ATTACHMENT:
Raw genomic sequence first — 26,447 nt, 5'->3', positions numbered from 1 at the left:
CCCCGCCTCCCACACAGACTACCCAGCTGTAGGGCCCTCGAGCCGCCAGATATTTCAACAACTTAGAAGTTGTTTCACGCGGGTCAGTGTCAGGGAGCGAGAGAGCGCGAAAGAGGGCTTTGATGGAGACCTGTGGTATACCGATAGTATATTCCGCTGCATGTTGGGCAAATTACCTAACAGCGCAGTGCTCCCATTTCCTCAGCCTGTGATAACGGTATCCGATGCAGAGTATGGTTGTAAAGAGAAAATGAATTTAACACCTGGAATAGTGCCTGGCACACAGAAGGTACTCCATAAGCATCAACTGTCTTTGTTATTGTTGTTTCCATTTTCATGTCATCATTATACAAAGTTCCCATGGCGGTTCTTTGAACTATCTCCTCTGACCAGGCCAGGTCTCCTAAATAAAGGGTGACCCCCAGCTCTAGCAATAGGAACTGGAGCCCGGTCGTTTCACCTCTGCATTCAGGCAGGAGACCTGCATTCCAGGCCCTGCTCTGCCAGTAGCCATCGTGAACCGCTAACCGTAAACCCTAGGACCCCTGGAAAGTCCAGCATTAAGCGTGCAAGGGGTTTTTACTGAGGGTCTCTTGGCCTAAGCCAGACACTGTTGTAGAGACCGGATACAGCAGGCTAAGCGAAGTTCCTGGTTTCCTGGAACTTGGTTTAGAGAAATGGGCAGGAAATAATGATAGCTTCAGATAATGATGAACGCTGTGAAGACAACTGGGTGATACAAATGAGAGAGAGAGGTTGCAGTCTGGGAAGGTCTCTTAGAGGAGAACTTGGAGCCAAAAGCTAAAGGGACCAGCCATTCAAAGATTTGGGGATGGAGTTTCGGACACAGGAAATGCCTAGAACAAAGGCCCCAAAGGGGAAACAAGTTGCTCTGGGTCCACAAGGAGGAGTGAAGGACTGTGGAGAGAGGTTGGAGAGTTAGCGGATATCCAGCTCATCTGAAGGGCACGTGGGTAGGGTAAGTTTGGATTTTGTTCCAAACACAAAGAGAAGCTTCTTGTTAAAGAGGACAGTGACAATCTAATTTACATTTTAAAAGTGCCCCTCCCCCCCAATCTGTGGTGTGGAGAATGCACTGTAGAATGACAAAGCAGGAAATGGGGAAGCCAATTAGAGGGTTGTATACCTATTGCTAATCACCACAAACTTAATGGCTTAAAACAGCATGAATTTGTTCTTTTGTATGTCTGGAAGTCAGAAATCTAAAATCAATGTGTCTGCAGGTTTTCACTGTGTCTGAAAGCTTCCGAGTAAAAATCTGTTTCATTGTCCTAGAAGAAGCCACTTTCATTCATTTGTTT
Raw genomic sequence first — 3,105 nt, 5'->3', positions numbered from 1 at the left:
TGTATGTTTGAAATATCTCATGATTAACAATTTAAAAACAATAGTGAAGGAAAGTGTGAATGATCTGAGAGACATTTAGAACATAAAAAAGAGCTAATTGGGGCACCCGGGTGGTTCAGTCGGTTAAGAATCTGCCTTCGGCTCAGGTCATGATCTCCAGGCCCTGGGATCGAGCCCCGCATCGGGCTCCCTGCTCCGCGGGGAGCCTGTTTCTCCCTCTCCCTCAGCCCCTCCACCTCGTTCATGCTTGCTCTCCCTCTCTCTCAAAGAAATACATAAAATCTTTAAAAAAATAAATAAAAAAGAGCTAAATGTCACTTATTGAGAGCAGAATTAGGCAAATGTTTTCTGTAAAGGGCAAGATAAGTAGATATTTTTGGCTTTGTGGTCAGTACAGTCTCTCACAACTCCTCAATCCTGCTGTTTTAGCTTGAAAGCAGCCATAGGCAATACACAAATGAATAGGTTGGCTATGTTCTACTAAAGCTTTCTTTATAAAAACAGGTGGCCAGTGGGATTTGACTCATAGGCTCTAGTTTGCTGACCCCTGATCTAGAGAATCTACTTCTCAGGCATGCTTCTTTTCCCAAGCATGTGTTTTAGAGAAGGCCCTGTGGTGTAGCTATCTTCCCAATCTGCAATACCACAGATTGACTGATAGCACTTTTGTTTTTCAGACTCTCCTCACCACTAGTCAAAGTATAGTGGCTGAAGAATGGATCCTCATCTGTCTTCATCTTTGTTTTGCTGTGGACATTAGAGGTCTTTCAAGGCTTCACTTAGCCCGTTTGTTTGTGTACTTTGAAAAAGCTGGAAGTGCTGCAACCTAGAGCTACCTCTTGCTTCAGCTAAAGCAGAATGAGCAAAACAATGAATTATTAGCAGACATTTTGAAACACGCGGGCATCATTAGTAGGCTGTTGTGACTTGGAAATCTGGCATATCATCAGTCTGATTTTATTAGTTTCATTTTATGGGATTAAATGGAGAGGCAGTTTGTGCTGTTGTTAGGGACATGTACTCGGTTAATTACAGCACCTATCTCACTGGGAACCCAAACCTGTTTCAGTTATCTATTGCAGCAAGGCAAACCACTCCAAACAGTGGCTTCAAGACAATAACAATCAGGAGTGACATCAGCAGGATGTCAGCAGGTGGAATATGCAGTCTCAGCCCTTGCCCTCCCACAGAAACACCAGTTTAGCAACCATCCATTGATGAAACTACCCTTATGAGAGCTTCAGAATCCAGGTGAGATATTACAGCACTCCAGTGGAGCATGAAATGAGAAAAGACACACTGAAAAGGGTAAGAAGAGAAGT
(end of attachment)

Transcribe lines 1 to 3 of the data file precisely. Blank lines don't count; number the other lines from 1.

Raw genomic sequence first — 26,447 nt, 5'->3', positions numbered from 1 at the left:
CCCCGCCTCCCACACAGACTACCCAGCTGTAGGGCCCTCGAGCCGCCAGATATTTCAACAACTTAGAAGTTGTTTCACGCGGGTCAGTGTCAGGGAGCGAGAGAGCGCGAAAGAGGGCTTTGATGGAGACCTGTGGTATACCGATAGTATATTCCGCTGCATGTTGGGCAAATTACCTAACAGCGCAGTGCTCCCATTTCCTCAGCCTGTGATAACGGTATCCGATGCAGAGTATGGTTGTAAAGAGAAAATGAATTTAACACCTGGAATAGTGCCTGGCACACAGAAGGTACTCCATAAGCATCAACTGTCTTTGTTATTGTTGTTTCCATTTTCATGTCATCATTATACAAAGTTCCCATGGCGGTTCTTTGAACTATCTCCTCTGACCAGGCCAGGTCTCCTAAATAAAGGGTGACCCCCAGCTCTAGCAATAGGAACTGGAGCCCGGTCGTTTCACCTCTGCATTCAGGCAGGAGACCTGCATTCCAGGCCCTGCTCTGCCAGTAGCCATCGTGAACCGCTAACCGTAAACCCTAGGACCCCTGGAAAGTCCAGCATTAAGCGTGCAAGGGGTTTTTACTGAGGGTCTCTTGGCCTAAGCCAGACACTGTTGTAGAGACCGGATACAGCAGGCTAAGCGAAGTTCCTGGTTTCCTGGAACTTGGTTTAGAGAAATGGGCAGGAAATAATGATAGCTTCAGATAATGATGAACGCTGTGAAGACAACTGGGTGATACAAATGAGAGAGAGAGGTTGCAGTCTGGGAAGGTCTCTTAGAGGAGAACTTGGAGCCAAAAGCTAAAGGGACCAGCCATTCAAAGATTTGGGGATGGAGTTTCGGACACAGGAAATGCCTAGAACAAAGGCCCCAAAGGGGAAACAAGTTGCTCTGGGTCCACAAGGAGGAGTGAAGGACTGTGGAGAGAGGTTGGAGAGTTAGCGGATATCCAGCTCATCTGAAGGGCACGTGGGTAGGGTAAGTTTGGATTTTGTTCCAAACACAAAGAGAAGCTTCTTGTTAAAGAGGACAGTGACAATCTAATTTACATTTTAAAAGTGCCCCTCCCCCCCAATCTGTGGTGTGGAGAATGCACTGTAGAATGACAAAGCAGGAAATGGGGAAGCCAATTAGAGGGTTGTATACCTATTGCTAATCACCACAAACTTAATGGCTTAAAACAGCATGAATTTGTTCTTTTGTATGTCTGGAAGTCAGAAATCTAAAATCAATGTGTCTGCAGGTTTTCACTGTGTCTGAAAGCTTCCGAGTAAAAATCTGTTTCATTGTCCTAGAAGAAGCCACTTTCATTCATTTGTTT
Raw genomic sequence first — 3,105 nt, 5'->3', positions numbered from 1 at the left: